Algorithmic Assertions - Craig Gidney's Computer Science Blog

[Un]popular Qubits #3: The Quantum Pigeonhole Principle

30 Jan 2016

Back in 2014, a preprint titled "The quantum pigeonhole principle and the nature of quantum correlations" was posted to arXiv by Y. Aharonov et al. This month, the paper was published for real in PNAS. The media picked up on the result both times, resulting in some choice quotes:

if you check the paths of any pair of the three original electrons, the detector will show no deflection has happened. In other words, you can have three pigeons and two boxes, and yet no two pigeons are ever found in the same box. A linkage must exist, because it’s as if the particles know the other is there, and avoid each other. - New Scientist (2014)

"This is at least as equally profound, if not more profound [than the EPR paradox].", [one of the authors] says. - physicsworld (2014):

The phenomenon suggests there is a new type of quantum reality that impacts all matter. - Daily Mail (2016)

This discovery could change the way we think about quantum physics, forever. - Telegraph (2016)

That's... quite the hyperbole. And some of it quoted straight from the authors' mouths!

Physicists had more reserved, and mixed, reactions:

There has been considerable interest in a recent preprint describing an effect named as the “Quantum Pigeonhole Principle”. [...] a quantum mechanical measurement would imply that no more than 1 of the n objects is contained in any of the m boxes, even though n > m. - Alastair Rae and Ted Forgan

some of the conclusions in the paper are ambiguous in the sense that they depend on the precise way one defines correlations, and that the “first experiments” the authors suggest has little if any bearing on their main theses. The far-reaching conclusions the authors reach seems, therefore, premature. - B. E. Y. Svensson

Reading further into the argument, it turns out that the first measurement is an imaginary measurement -- it isn't actually performed, but we imagine how it could have come out if it had been performed. - Stephen Parrott

My personal opinion is that the paper's details are correct, but that the authors' framing of those details is off-the-wall ridiculous. To justify that opinion, let's get into what the paper actually claims. (More specifically, what the preprint claims. Since that's what I read.)

Think of it as a Game

My interpretation of Aharonov et al's main result is as a strategy for consistently winning a game. A game that, classically, couldn't be won consistently. But quantumly it can be.

Of course the idea that quantum strategies can be superior to classical strategies isn't new. There's lots of games with a known quantum advantage (see Brassard et al's "Quantum Pseudo-Telepathy" paper for several examples), and the general concept dates back to the 1960s (i.e. the Bell inequalities). So what's new is the particular game we're winning more often.

So what's the game? Well, it involves three (or more) coins and progresses as follows:

  1. You set up the coins. Each coin has to be either heads or tails, and you get to pick. For example, you might pick "HHT".
  2. A referee makes a secret parity measurement. You give the coins to a referee, they secretly pick two, and note down if the chosen coins agreed (HH/TT) or disagreed (HT/TH)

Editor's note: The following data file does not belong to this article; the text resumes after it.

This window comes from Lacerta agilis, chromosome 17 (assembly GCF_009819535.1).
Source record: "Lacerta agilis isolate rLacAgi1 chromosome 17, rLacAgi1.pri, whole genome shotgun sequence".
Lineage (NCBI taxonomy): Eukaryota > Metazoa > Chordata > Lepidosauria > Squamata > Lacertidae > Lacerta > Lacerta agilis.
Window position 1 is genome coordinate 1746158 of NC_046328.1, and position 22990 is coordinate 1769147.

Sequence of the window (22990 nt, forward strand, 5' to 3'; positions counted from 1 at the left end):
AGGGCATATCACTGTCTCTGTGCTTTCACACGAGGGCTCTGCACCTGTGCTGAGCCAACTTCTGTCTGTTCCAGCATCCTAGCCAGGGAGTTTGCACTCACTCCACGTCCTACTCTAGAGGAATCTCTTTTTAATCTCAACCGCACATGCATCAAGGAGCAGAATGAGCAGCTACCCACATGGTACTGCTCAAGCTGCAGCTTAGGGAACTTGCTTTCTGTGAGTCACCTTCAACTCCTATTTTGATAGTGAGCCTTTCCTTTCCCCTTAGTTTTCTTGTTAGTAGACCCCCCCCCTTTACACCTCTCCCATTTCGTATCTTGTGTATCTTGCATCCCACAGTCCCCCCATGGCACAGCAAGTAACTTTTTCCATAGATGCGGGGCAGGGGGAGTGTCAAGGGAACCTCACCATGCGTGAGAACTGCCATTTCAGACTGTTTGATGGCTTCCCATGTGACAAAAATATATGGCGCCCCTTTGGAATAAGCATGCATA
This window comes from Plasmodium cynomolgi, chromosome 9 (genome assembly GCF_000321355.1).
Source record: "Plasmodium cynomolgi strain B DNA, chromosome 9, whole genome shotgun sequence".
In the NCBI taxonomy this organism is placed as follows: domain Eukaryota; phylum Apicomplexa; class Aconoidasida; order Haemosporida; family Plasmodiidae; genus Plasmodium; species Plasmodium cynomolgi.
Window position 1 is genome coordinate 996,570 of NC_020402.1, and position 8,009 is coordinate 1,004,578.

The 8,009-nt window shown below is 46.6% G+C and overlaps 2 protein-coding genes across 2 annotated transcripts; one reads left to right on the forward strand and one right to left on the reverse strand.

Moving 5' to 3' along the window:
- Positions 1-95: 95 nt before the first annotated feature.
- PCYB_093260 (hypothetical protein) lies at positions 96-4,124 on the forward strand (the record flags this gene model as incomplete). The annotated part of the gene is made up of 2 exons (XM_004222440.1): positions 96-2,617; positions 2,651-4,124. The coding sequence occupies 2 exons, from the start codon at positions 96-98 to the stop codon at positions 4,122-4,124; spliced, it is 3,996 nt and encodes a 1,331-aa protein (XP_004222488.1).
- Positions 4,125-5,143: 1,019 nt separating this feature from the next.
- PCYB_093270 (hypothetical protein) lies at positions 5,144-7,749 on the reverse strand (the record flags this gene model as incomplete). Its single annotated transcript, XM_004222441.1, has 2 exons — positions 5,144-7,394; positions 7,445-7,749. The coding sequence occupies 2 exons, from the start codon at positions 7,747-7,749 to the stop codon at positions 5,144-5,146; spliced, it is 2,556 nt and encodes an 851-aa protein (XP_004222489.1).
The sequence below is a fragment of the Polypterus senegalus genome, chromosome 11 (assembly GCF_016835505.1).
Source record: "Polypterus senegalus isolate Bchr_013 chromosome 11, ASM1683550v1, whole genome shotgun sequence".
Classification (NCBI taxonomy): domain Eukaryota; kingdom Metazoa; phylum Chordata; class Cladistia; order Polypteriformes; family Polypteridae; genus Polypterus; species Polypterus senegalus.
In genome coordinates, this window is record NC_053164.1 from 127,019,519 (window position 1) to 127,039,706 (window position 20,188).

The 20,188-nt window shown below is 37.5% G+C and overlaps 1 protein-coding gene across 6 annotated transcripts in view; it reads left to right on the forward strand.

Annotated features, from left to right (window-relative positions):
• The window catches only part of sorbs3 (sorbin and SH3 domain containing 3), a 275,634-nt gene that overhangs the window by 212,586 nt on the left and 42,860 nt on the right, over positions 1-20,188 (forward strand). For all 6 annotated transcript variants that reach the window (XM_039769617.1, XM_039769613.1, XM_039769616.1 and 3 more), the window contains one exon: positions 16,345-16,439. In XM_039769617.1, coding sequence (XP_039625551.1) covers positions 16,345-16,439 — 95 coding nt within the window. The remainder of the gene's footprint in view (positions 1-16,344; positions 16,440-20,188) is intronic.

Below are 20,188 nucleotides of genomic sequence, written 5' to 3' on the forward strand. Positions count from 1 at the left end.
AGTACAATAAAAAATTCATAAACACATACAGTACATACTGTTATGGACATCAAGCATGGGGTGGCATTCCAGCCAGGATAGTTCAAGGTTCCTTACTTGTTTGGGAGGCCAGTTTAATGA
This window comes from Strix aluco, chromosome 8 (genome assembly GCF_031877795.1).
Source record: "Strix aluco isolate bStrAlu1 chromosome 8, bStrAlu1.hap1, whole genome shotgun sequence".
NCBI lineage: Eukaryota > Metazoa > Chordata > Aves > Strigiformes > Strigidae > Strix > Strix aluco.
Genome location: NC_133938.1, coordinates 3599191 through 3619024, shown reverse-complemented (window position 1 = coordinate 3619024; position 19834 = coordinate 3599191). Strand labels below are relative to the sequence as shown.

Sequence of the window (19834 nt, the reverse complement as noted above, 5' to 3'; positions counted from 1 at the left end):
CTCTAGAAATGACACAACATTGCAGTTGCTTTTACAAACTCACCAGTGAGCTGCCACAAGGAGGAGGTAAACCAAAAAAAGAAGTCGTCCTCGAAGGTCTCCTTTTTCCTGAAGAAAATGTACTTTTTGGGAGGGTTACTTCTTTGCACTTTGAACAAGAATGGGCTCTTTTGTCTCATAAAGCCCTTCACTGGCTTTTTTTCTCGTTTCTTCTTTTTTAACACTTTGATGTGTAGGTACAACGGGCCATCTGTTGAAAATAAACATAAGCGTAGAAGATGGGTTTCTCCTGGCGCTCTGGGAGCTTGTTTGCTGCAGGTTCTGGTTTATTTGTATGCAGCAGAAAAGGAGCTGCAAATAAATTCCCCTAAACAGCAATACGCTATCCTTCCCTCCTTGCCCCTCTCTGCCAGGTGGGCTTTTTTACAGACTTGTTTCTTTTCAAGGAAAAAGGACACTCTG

3. You decide whether or not to restart. The referee gives the coins back to you for inspection. You check them out, then announce either "keep" or "restart". If you said "restart", we throw away everything and go back to step 1.
  4. You win if the coins disagreed. When you finally say "keep", you win if the referee noted "disagree" back in step 2.

There's really not much to the game, classically speaking. I mean, step 3 seems kind of... pointless? Who cares that you got the coins back and have the option of restarting? It's not like you're learning any new or relevant information to base that decision on.

Optimal classical strategies for this game win 2/3 of the time. Here's one: randomly pick between "THH", "HTH", or "HHT" and never restart. Simple. You win when the referee's parity measurement included the disagreeing coin, which happens 2/3 of the time.

The reason you can't win 100% of the time is why the paper is called what it is: the pigeonhole principle. There's three coins and two boxes (H and T), so two coins must end up in the same box and create a chance to lose. You want the coins to all have disagreeing values, but there's not enough values!

If only we won when the coins agreed, this would all be much easier. We could just wait for a state like "HHH", and know for sure that the referee measured "agree" because every pair agrees. If only there were some way to always toggle the parity touched be the referee... then we could look for all-agree states...

Quantum Game, Quantum Strategy

In order to make quantum strategies possible, our game needs qubits instead of coins. Instead of using classical 2-level systems, we'll be using quantum 2-level systems. Otherwise it would be impossible to place things in superposition, or perform unitary operations.

Using qubits instead of coins opens up some possibilities. There are better strategies now. Strategies that win 100% of the time. The paper describes one such strategy, which I've translated into a circuit diagram for the five coin game:

Representative circuit for paper's result

In words, the winning strategy is to:

Winning with this strategy might take awhile when there's a lot of coins (e.g. with five coins each run has a $\frac{1}{2^4}$ chance of working, so you expect ~16 restarts), but you're guaranteed to eventually win.

Why does it work?

There are a few background facts you need to know in order to understand why the described quantum strategy wins the game.

First, performing a parity measurement on two qubits can entangle them. If you have two qubits in the state $\ket{0} + \ket{1}$ and you copy their parity into a scratch qubit, as the referee does in the game, the system will go from the state $(\ket{0} + \ket{1})(\ket{0} + \ket{1})\ket{0} = \ket{000} + \ket{100} + \ket{010} + \ket{110}$ to the state $\ket{000} + \ket{101} + \ket{011} + \ket{110}$. Measuring the scratch qubit then drops the initial two qubits into either the 'even-parity' state $\ket{00} + \ket{11}$ or the 'odd-parity' state $\ket{10} + \ket{01}$. Those are entangled EPR states.